In the wake of appalling violence in Minnesota, Louisiana, and Texas during the past few weeks and swelling racial tensions nationwide, a spotlight is shining on systemic inequities in our nation’s law enforcement system. These tragedies are influencing our thinking across the country. Personally, I am thinking differently about Vision Zero. Not only as it relates to law enforcement, but also in other ways that U.S. communities are interpreting and implementing Vision Zero efforts as they relate to social justice and equity. Admittedly, at this point, I have more questions than answers. I acknowledge that I feel uncomfortable talking about some of these issues, and that I’m far from being an expert in this area. Yet I do feel a responsibility, as the leader of the Vision Zero Network, to share my concerns, including places that I think Vision Zero may have misstepped early in its short history, and to look for solutions.
Communicating effectively to advance street safety is not a new goal, but Vision Zero is bringing greater urgency and critical thinking to this need. It also brings together a wider and more diverse range of stakeholders who recognize the value of well-planned, measureable communication efforts. In this case study, we look at two early-adopter cities’ — New York City and San Francisco — promising approaches to communicating about Vision Zero in order to garner attention and influence behavior — at all levels of society.
We’re thrilled to announce that the Network’s staff will double in size in the coming months as we welcome Zach Vanderkooy into the new position of Deputy Director. Zach will work closely with staff from both Vision Zero Focus Cities and Emerging Cities, as well as with advocates — and help develop useful resources and specific standards to guide cities toward successful Vision Zero efforts. He’ll also identify and guide strategies for the Network overall to advance Vision Zero across the country.
One of the defining characteristics of Vision Zero is the fundamental focus on breaking down silos and uniting local stakeholders behind common goals. Cross-departmental collaboration isn’t simply advisable — its importance cannot be emphasized enough as a critical foundation to a successful Vision Zero commitment. Cities like San Francisco, Los Angeles, Washington, D.C. and New York City have found ways to bridge unintentional but long-standing gaps between key local agencies and identified innovative means to build new organizational architecture to advance Vision Zero.
If 30,000 people were killed each year in the United States by a curable illness, we would call it a public health crisis. We would deploy resources, vaccines and interventions to address the spread and bring the death toll to the only acceptable level: zero. Yet, every year 30,000+ people are killed in preventable traffic collisions in this country. Vision Zero asks us to see those traffic deaths like polio or cholera: epidemics that, with an urgent health framing and public response, can be eradicated. In this case study we explore how San Francisco, New York City and Chicago are using the tools of public health — including epidemiology, research and a focus on the root causes of health inequities — to advance their Vision Zero efforts.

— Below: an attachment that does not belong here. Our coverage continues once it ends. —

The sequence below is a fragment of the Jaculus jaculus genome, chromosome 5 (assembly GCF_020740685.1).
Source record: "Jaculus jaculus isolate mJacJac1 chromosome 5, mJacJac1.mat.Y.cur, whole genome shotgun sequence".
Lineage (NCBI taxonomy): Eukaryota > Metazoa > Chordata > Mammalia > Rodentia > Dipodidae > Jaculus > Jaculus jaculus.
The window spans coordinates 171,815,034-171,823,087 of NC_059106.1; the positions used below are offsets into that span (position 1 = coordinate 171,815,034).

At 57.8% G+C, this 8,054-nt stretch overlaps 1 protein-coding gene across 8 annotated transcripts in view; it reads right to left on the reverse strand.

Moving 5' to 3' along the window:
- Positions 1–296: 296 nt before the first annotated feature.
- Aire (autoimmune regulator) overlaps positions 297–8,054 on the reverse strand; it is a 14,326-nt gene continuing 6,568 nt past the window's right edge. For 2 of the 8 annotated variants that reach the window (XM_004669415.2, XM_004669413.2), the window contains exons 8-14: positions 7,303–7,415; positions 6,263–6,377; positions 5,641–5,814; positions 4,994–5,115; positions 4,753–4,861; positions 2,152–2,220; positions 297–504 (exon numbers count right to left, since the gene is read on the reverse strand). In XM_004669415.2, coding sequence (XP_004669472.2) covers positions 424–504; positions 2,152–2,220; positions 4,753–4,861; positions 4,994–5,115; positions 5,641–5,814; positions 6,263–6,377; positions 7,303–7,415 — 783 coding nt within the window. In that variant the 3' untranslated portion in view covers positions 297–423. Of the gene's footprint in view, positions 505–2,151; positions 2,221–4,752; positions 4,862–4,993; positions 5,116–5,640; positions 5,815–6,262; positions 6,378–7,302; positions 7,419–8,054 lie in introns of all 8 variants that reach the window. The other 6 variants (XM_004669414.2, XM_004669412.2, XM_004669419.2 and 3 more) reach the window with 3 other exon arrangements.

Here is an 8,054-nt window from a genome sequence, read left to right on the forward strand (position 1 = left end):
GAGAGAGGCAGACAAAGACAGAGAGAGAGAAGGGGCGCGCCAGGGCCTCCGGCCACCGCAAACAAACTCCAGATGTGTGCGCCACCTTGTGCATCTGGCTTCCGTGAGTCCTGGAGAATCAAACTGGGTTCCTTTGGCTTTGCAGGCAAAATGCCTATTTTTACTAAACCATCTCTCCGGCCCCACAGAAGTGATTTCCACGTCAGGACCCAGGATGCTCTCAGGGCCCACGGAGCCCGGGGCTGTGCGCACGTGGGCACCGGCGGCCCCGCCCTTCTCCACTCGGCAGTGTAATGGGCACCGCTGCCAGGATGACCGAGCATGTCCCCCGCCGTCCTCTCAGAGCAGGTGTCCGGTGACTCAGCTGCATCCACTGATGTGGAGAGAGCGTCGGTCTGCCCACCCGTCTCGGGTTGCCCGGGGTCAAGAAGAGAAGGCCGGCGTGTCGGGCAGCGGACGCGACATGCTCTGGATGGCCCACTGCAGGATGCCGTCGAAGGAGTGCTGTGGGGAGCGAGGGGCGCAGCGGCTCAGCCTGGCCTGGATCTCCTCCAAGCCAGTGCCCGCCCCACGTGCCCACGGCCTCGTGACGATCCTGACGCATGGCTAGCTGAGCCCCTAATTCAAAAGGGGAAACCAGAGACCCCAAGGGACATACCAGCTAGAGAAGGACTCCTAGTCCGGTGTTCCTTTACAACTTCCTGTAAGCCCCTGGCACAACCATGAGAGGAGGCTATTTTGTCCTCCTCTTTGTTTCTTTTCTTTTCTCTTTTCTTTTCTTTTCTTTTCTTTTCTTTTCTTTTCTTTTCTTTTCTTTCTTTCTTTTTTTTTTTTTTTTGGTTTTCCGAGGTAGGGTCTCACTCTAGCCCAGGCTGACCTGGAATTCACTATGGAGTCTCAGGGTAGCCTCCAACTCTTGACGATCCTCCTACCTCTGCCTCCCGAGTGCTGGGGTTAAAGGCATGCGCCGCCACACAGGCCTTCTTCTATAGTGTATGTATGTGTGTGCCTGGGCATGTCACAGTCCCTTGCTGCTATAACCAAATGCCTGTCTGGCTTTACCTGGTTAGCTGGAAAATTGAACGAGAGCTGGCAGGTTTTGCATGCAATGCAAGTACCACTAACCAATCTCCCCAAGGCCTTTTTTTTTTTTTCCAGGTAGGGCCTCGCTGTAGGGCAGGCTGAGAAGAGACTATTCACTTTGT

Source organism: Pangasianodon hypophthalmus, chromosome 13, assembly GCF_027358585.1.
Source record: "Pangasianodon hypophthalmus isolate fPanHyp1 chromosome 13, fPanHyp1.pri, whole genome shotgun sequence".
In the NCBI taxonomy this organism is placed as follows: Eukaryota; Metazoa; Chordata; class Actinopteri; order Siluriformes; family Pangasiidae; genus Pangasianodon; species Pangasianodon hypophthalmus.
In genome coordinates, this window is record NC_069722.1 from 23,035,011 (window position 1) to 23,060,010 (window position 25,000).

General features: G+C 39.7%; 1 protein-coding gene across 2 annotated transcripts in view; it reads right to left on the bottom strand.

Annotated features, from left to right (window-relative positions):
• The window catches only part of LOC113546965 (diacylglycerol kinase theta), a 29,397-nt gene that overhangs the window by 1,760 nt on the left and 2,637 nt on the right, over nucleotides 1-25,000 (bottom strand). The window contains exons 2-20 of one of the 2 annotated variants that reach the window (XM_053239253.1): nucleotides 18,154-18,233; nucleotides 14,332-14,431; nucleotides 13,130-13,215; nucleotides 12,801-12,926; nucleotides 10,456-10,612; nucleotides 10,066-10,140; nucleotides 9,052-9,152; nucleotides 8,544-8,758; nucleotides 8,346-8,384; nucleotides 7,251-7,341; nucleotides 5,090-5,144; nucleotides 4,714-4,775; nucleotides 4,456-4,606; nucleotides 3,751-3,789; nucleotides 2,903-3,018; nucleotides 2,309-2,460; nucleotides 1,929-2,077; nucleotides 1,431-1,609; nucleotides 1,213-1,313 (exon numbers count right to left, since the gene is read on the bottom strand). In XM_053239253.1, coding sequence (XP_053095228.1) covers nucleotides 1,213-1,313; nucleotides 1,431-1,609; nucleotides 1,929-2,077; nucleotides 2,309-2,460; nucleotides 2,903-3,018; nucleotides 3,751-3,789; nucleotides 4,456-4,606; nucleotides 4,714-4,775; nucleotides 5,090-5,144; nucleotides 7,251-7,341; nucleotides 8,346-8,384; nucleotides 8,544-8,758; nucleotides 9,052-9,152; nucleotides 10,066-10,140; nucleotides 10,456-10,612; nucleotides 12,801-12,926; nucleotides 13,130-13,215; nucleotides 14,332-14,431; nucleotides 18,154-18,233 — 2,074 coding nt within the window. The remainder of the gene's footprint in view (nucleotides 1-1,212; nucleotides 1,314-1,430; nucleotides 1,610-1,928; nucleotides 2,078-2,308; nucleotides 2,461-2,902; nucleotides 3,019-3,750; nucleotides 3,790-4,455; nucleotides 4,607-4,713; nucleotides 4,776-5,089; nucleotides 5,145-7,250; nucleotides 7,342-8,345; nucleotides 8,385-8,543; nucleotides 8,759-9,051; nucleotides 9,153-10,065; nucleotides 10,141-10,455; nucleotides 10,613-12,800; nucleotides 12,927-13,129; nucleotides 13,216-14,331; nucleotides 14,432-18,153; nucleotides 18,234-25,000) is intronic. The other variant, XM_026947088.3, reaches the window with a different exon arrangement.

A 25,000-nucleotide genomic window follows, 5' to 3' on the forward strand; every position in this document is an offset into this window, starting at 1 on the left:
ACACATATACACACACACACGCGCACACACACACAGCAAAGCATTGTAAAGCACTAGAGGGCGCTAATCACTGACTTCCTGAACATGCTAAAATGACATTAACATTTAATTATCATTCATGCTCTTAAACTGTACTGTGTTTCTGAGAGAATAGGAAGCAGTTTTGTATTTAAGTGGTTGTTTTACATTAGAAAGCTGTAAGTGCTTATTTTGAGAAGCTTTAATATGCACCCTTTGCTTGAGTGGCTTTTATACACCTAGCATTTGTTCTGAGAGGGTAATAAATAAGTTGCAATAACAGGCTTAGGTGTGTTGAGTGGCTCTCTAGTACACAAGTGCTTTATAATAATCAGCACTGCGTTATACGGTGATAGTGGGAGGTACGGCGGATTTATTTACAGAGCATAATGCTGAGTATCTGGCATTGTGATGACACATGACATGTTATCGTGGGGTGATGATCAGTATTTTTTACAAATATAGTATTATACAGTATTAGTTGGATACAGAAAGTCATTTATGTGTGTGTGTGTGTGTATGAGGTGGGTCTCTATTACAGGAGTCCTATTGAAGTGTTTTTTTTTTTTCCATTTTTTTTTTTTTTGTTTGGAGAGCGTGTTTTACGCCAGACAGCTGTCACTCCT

In many cities, thousands of taxi and for-hire drivers log millions of miles on our roadways each year. With the increasing number of on-demand car services, these drivers can play a key role in creating safe streets and advancing Vision Zero. In this case study, we explore gains in New York City. Read and download the full case study.
Last week, we were excited to join hundreds of Vision Zero leaders in New York City for the second annual Vision Zero Cities conference, hosted by Transportation Alternatives and Families for Safe Streets. It was a whirlwind two days full of inspiring presentations, a-ha moments, deepening discussions and sharing of successes from communities nationwide. It was difficult to distill, but we’ve identified 11 of the top take-aways from the jam-packed event.
American cities are adopting Vision Zero, drawn to its departure from traditional approaches to traffic safety. But what makes Vision Zero an innovative road safety policy with the potential to make our streets safe? In this case study — the first in a series — we identify the key elements that distinguish Vision Zero.
The headline was deeply disturbing — though not surprising: 87 Percent of Drivers Engage in Unsafe Behaviors Behind the Wheel. That was AAA’s top take-away from a 2015 poll of drivers conducted by its Foundation for Traffic Safety, released late last month. Unfortunately, the results showed a continuing trend: Motorists readily identify behaviors like speeding or distracted driving as unsafe but still do it themselves. The poll adds urgency to the growing Vision Zero movement, but it also reveals American drivers’ support for many of the strategies that cities are using to eliminate fatalities and serious injuries — and puts the spotlight on an important Vision Zero partner: the nation’s largest organization representing motorists.
While every city is unique in so many ways, when it comes to traffic safety, communities as diverse as Boston, Fort Lauderdale and Los Angeles actually have a lot in common. In fact, in the first nine months of the Vision Zero Network, as we’ve worked with people from dozens of cities as diverse as […]